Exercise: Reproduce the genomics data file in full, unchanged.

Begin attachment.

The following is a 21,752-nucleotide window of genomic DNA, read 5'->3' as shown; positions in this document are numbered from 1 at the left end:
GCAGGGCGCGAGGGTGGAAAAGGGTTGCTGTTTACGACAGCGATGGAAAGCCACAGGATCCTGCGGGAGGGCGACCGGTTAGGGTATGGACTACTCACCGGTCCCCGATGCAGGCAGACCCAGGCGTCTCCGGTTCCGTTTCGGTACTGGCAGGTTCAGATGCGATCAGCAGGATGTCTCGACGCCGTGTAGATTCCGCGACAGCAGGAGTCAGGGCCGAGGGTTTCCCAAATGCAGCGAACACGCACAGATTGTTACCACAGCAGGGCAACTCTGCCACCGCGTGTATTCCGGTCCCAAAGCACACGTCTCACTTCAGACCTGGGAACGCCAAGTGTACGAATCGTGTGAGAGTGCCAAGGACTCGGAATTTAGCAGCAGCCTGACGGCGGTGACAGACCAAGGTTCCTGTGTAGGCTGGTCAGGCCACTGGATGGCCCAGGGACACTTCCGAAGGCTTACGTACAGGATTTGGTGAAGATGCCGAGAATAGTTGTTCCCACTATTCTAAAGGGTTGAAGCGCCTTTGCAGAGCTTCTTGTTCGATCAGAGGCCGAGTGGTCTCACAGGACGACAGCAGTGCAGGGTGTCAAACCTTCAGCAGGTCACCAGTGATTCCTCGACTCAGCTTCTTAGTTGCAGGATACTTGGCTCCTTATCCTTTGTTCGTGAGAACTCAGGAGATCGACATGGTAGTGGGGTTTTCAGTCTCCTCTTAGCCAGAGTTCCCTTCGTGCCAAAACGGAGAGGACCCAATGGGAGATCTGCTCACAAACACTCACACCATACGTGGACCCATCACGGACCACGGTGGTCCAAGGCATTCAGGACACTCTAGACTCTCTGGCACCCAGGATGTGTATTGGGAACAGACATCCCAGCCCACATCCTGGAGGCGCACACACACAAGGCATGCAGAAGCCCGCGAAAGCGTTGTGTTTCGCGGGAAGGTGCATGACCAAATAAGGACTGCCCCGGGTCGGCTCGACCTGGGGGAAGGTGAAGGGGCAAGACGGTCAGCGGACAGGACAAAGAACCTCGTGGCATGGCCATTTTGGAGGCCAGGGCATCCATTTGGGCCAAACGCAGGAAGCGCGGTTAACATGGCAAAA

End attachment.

The following is a 21,752-nucleotide window of genomic DNA, read 5'->3' as shown; positions in this document are numbered from 1 at the left end:
GCAGGGCGCGAGGGTGGAAAAGGGTTGCTGTTTACGACAGCGATGGAAAGCCACAGGATCCTGCGGGAGGGCGACCGGTTAGGGTATGGACTACTCACCGGTCCCCGATGCAGGCAGACCCAGGCGTCTCCGGTTCCGTTTCGGTACTGGCAGGTTCAGATGCGATCAGCAGGATGTCTCGACGCCGTGTAGATTCCGCGACAGCAGGAGTCAGGGCCGAGGGTTTCCCAAATGCAGCGAACACGCACAGATTGTTACCACAGCAGGGCAACTCTGCCACCGCGTGTATTCCGGTCCCAAAGCACACGTCTCACTTCAGACCTGGGAACGCCAAGTGTACGAATCGTGTGAGAGTGCCAAGGACTCGGAATTTAGCAGCAGCCTGACGGCGGTGACAGACCAAGGTTCCTGTGTAGGCTGGTCAGGCCACTGGATGGCCCAGGGACACTTCCGAAGGCTTACGTACAGGATTTGGTGAAGATGCCGAGAATAGTTGTTCCCACTATTCTAAAGGGTTGAAGCGCCTTTGCAGAGCTTCTTGTTCGATCAGAGGCCGAGTGGTCTCACAGGACGACAGCAGTGCAGGGTGTCAAACCTTCAGCAGGTCACCAGTGATTCCTCGACTCAGCTTCTTAGTTGCAGGATACTTGGCTCCTTATCCTTTGTTCGTGAGAACTCAGGAGATCGACATGGTAGTGGGGTTTTCAGTCTCCTCTTAGCCAGAGTTCCCTTCGTGCCAAAACGGAGAGGACCCAATGGGAGATCTGCTCACAAACACTCACACCATACGTGGACCCATCACGGACCACGGTGGTCCAAGGCATTCAGGACACTCTAGACTCTCTGGCACCCAGGATGTGTATTGGGAACAGACATCCCAGCCCACATCCTGGAGGCGCACACACACAAGGCATGCAGAAGCCCGCGAAAGCGTTGTGTTTCGCGGGAAGGTGCATGACCAAATAAGGACTGCCCCGGGTCGGCTCGACCTGGGGGAAGGTGAAGGGGCAAGACGGTCAGCGGACAGGACAAAGAACCTCGTGGCATGGCCATTTTGGAGGCCAGGGCATCCATTTGGGCCAAACGCAGGAAGCGCGGTTAACATGGCAAAA